By BRETT DAVIS

THE CENTER SQUARE PERSONNEL JOURNALIST

(The Center Square) – In one of her last official acts as mayor of Seattle, Jenny Durkan will veto city council legislation to end the additional $ 4 an hour risk bonus for grocery store workers during the COVID-19 pandemic.

Seattle City Council voted 8-0 last week to end the requirement in recognition of “considerable progress made in supporting the health and safety of frontline workers and the community through higher rates high vaccination rates and a reduction in the number of COVID-19 cases and hospitalizations ”, the summary statement of the invoice.

“Now is not the time to cut the wages of these essential frontline workers,” Mayor Durkan said in a prepared statement on Wednesday defending his veto plans, citing the omicron variant and rising infection rates . “In an age when there are no right choices, there are decisions we can make to protect the health, safety and well-being of our residents, and the risk premium is one of the key city policies that supported workers who supported us all. . “

Given the eight votes for repeal, city council theoretically has enough votes to override Mayor Durkan’s veto, although there has been public hesitation. Council members did not respond to emails from The Center Square asking if they would vote to override the mayor’s veto.

After surviving a recall effort last week by a margin of 310 votes, Socialist Council member and frequent political enemy Kshama Sawant hailed Mayor Durkan’s veto.

Ms Sawant said the vote was a “surrender” by “self-proclaimed Progressive Democrats in the interests of big business,” the Seattle Times reported.

Ms Sawant, who co-sponsored the law providing a risk premium for grocery store workers, was absent from last week’s vote to repeal the risk premium ordinance.

After the vote to repeal the legislation, Council member Teresa Mosqueda, who sponsored both the original risk premium and repeal ordinance, said she had changed her mind again.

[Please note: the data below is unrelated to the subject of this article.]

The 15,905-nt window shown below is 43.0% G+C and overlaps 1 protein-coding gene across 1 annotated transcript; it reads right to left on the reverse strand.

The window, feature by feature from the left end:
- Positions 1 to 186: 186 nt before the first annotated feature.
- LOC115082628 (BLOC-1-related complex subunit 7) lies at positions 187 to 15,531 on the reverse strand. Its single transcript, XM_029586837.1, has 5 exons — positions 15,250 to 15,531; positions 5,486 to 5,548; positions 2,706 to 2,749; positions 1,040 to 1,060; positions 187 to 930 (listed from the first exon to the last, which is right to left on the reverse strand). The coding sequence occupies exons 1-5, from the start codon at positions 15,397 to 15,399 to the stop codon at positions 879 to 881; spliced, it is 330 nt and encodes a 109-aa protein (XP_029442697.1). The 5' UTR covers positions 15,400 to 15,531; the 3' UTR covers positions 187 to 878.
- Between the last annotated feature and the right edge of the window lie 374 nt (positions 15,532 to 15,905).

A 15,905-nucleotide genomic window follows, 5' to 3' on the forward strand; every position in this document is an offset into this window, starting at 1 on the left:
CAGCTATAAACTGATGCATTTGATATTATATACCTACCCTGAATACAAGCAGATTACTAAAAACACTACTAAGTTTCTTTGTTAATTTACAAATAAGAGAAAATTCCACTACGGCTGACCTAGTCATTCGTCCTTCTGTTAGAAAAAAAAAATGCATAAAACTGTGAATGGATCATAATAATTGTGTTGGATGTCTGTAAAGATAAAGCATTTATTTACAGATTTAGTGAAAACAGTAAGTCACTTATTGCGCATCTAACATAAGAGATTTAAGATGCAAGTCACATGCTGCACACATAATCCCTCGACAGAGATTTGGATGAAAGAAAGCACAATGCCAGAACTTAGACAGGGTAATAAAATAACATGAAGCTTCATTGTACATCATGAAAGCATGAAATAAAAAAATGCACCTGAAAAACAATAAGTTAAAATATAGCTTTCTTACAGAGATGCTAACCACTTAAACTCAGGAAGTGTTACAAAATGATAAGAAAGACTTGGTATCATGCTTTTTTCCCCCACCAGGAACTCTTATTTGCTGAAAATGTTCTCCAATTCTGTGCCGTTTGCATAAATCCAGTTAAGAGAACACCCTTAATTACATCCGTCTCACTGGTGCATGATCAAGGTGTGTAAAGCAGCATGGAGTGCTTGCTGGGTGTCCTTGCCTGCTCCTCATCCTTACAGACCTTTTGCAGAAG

“Over the past week, the emergence, prevalence and severity of COVID have increased due to the Omicron variant,” Mosqueda said in a statement Wednesday. “We also received new guidance and advice in public health, evolving until last Friday. We are now seeing the effects that the Omicron variant will have on the health of our population and the high risks that grocery store workers will face in the months to come. It is with these new developments that the risk premium will remain in place.

Councilor Lisa Herbold voted for the repeal, but now supports Mayor Durkan’s veto.

“Public health is the number one priority,” Ms. Herbold said in a prepared statement. “And as we continue to receive up-to-date advice from public health officials, we must respond quickly to protect the health and safety of our constituents. “

Seattle city council voted 8-0 last January to approve the mandatory risk premium for the duration of the pandemic.

Mayor Durkan initially sought re-election for a second term, but stepped down last December due to the economic impact of COVID and civil unrest in Seattle.

Mayor-elect Bruce Harrell will take office on January 1, 2022.

Brett Davis covers Washington State for The Center Square.